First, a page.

If you want to take a difficult discussion and make it an impossible one, add affordable housing aspirations to the topic of land use planning. Short of Soviet-style price controls or saintly benevolence, there are no good ways to guarantee housing prices that enough people would consider affordable.
Helping citizens with education, retraining and employment opportunities to make more money has a better track record, but there too there are no guaranteed outcomes.
For decades, local governments piled affordable housing units into specific locations. Those neighborhoods quickly became unattractive and eventually uninhabitable. Housing remained affordable for the simple reason that nobody wanted to live there.
New York City lately has required skyscraper developers to add affordable units, but the mentality of “keep poor people away from us” continued. All the subsidized unit residents were given separate entrances — the “poor door.” Management barred them from using most of the buildings’ amenities.
If you let the free market do the work by making bare land cheaper, land speculators will swoop in. They calculate the gap between what the land costs today and what it’ll be worth tomorrow. Before long, competition bids up the price of land to where it was before government intervened.
Should we throw up our hands and give up the fight? Not quite.
Affordable housing is certainly a worthy goal. Recent academic work has shown that America’s widening wealth gap is being driven by a homeownership gap. Raising minimum wages helps a little. Controlling rent increases can help some too. But what makes a large and lasting difference is getting people into homes they own.
Once they step onto the equity escalator, their wealth can grow even if their salaries do not. Getting that first mortgage is the hardest.
Affordability, in a free-market economy, is like the personal virtue of humility. If you aim for it, you’ll miss it every time. It emerges only after you’ve wrestled with other issues.
Fortunately, affordable housing has an evil twin. It’s called gentrification. It drives residents out of neighborhoods they no longer can afford. The free market has gotten very good at promoting UN-affordable housing.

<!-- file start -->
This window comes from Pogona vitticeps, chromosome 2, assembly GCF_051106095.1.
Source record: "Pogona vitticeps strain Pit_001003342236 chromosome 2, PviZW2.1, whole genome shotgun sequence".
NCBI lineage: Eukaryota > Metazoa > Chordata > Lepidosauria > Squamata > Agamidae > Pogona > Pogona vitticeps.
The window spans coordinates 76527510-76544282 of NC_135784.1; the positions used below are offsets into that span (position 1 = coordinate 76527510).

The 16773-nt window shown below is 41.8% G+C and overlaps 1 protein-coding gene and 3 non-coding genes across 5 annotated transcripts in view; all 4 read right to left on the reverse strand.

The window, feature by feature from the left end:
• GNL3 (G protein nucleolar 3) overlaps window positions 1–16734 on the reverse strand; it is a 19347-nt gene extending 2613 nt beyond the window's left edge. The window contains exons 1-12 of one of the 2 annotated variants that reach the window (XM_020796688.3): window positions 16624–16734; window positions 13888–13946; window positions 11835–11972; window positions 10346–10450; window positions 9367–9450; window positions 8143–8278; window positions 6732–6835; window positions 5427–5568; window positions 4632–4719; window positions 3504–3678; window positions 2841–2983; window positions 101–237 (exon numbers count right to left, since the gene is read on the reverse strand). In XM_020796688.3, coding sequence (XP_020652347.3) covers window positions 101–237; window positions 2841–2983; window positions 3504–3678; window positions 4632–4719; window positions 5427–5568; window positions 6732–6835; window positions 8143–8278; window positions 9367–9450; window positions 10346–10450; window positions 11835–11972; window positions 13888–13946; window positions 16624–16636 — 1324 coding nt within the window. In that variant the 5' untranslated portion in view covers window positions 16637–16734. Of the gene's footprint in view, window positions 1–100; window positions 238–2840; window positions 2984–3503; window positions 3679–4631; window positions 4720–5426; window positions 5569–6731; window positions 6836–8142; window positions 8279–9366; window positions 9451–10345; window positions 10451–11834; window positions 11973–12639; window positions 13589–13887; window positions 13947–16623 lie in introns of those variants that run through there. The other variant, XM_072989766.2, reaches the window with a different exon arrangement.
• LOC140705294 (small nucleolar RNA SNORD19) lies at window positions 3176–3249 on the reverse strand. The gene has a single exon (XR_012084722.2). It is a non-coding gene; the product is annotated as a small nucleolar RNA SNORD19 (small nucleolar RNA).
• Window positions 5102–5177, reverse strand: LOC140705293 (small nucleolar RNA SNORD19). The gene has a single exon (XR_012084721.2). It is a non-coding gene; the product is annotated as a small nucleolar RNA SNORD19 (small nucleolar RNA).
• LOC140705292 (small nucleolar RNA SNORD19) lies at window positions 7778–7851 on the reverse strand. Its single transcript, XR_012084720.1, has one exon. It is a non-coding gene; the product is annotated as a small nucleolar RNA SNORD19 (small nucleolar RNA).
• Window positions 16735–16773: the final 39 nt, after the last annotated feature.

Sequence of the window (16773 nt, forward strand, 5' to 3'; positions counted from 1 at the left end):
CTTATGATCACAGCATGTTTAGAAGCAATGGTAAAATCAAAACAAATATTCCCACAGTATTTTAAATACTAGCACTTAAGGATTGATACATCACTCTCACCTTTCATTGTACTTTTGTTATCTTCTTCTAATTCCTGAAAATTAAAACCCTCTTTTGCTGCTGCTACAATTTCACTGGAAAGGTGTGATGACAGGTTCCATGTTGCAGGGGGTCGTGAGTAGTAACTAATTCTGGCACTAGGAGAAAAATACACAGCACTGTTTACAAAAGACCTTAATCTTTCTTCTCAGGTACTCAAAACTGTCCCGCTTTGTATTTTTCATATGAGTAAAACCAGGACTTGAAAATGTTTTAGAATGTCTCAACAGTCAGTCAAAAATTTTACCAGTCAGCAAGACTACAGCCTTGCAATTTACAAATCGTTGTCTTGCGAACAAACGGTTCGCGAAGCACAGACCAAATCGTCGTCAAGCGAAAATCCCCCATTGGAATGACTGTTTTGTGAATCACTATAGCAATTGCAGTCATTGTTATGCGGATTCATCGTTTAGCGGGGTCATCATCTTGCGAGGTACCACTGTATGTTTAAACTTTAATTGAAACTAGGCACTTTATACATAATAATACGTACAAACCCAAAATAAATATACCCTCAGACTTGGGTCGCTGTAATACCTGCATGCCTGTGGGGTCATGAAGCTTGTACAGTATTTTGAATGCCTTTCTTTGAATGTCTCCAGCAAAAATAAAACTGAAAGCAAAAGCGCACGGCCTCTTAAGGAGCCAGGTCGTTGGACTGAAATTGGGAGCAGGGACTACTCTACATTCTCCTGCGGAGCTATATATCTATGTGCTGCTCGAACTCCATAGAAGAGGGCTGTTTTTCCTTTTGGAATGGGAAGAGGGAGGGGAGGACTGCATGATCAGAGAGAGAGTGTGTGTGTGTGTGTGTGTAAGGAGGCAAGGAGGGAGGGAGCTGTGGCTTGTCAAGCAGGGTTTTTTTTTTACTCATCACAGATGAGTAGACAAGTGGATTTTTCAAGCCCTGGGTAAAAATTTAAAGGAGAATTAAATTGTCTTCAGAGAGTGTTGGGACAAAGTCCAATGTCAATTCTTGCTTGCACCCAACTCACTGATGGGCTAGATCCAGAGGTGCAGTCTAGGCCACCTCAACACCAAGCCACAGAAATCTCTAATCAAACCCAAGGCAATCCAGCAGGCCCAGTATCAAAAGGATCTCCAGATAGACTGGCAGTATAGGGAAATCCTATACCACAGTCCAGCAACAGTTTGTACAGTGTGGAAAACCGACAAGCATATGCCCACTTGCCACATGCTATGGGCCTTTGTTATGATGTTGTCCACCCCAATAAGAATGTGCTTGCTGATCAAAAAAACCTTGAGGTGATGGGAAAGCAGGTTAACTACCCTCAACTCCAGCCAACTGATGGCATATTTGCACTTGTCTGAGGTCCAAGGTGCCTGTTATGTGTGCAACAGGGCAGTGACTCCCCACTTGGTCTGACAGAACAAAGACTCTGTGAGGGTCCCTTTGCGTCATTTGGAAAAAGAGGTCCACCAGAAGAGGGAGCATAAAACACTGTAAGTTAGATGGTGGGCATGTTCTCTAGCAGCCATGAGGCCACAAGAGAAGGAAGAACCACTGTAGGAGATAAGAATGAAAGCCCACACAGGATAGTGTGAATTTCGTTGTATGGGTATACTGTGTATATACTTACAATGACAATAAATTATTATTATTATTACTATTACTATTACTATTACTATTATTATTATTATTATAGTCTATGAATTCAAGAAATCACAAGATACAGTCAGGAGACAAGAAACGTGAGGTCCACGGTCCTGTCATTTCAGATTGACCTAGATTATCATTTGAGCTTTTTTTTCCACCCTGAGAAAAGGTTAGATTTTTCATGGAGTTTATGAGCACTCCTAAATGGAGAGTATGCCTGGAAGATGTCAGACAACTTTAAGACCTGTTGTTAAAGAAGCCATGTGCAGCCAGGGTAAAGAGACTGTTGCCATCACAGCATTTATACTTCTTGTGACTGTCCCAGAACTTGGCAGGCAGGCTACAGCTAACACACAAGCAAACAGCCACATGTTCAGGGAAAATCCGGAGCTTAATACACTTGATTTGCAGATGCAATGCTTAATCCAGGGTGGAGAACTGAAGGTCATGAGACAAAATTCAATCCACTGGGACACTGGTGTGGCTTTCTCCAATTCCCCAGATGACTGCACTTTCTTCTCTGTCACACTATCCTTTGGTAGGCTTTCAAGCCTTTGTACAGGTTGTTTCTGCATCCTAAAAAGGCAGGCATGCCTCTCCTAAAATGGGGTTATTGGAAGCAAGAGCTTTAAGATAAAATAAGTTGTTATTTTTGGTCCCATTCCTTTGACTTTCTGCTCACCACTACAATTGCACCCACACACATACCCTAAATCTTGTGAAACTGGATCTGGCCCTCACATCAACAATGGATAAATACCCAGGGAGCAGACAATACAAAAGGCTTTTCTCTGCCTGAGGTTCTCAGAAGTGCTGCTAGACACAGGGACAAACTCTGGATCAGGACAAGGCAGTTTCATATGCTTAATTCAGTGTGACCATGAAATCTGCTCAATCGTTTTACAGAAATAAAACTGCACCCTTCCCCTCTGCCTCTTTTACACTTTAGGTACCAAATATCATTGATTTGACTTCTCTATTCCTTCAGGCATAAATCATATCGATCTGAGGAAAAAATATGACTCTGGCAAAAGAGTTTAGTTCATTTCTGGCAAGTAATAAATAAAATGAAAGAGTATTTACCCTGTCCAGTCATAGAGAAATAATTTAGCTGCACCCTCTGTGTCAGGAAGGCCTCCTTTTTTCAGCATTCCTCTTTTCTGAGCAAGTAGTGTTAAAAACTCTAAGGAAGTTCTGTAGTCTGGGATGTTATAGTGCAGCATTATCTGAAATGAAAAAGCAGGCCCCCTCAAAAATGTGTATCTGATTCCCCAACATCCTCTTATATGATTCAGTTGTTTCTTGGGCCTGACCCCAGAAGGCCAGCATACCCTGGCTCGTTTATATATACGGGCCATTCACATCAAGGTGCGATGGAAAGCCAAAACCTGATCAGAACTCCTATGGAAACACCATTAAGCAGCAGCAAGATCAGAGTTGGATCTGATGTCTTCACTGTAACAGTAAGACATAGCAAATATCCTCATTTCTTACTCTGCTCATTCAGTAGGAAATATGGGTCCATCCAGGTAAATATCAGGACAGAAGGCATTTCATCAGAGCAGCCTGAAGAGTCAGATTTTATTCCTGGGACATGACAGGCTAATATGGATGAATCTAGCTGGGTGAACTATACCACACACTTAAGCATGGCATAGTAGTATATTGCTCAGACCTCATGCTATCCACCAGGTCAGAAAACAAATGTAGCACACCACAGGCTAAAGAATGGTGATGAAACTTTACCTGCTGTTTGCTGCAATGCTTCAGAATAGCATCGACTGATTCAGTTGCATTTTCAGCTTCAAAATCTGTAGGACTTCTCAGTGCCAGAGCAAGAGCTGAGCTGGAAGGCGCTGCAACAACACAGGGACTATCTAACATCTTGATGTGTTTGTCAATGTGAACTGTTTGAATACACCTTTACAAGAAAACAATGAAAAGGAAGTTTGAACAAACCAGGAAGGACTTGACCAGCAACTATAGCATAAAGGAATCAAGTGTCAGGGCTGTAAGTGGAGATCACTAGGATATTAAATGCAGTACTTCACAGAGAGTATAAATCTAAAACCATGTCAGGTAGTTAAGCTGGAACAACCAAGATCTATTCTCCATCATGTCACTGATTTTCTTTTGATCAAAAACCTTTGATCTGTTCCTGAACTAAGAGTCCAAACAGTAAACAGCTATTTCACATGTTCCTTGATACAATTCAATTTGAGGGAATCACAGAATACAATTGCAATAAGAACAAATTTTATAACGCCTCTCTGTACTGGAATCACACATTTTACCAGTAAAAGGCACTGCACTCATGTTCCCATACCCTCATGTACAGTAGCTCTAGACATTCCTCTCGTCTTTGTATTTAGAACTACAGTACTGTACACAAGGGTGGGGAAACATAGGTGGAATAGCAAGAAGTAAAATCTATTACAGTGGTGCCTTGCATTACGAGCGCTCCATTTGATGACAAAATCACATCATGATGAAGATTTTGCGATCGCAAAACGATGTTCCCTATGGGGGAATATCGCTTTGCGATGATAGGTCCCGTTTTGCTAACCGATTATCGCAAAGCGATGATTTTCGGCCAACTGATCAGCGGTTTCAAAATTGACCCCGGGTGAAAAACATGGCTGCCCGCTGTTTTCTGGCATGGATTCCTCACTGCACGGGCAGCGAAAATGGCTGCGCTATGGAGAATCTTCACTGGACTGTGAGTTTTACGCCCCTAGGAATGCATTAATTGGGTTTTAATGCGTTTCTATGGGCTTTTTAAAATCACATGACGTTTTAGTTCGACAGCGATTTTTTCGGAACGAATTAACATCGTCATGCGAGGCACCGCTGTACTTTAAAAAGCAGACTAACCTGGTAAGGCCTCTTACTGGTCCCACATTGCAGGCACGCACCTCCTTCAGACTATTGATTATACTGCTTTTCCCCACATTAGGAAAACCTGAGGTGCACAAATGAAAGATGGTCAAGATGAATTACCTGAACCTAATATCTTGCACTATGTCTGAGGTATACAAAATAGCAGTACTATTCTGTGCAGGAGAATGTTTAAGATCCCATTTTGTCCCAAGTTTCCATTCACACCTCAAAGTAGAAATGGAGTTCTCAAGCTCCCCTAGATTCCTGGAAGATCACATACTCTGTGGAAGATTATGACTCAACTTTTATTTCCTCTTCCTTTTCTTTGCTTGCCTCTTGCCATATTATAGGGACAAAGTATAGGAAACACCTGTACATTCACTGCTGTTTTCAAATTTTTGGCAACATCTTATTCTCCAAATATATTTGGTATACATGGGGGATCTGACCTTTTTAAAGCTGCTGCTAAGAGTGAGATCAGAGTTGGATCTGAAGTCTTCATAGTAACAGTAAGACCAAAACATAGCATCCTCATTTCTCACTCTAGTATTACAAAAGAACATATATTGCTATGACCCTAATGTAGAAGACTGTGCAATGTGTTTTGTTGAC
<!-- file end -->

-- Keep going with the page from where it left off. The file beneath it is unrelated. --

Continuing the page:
How can city planners combat gentrification? This is a wonderfully complex and intriguing question. If you grant (only some will) that market forces are always rational (a.k.a. “efficient”), then the question becomes: “How do you boost irrationality?”
We know that if one or two homeowners simply refuse to sell, the area grows differently. It becomes richer — socially, if not always economically. The diversity of incomes makes it a more interesting place.
What makes somebody simply refuse to sell, no matter what the price? It’s usually a mix of civic and family pride. How can we fuel that irrationality?
(Pride itself is thoroughly irrational, but we don’t need to go there right now.)
Here’s my suggestion. Heterogeneity is difficult to measure on the input end, so it’s difficult to manage. The surest path to an anti-gentrification program is a variety of housing sizes. Put a few 200-square-foot apartments above the garages of a few $400K houses and, bingo, you have diversity.
Portland is waiving system development charges for auxiliary dwelling units for the next year or two. A gentler approach is to scale SDCs and property taxes to the square footage. They’re hoping to encourage tiny houses, alley units, in-law apartments and other alternatives — but not too many of them. Neighborhoods rightfully want to protect their character.
Bend has an inventive approach. They are trying to combat a a different sort of blight. They may deny a rental license if another has already been granted within a 250-foot radius of the home. They hope to prevent vacationers from overrunning entire neighborhoods.
We can learn from our neighboring cities.
We will continue to give people reasons to love living here. Home values will appreciate. The equity gained from that first house — even if it’s only a few hundred square feet — can subsidize the next house.
Once residents step onto the equity escalator, the uphill climb toward prosperity and economic security becomes less arduous.
Don Kahle (email@example.com) writes a column each Friday for The Register-Guard and blogs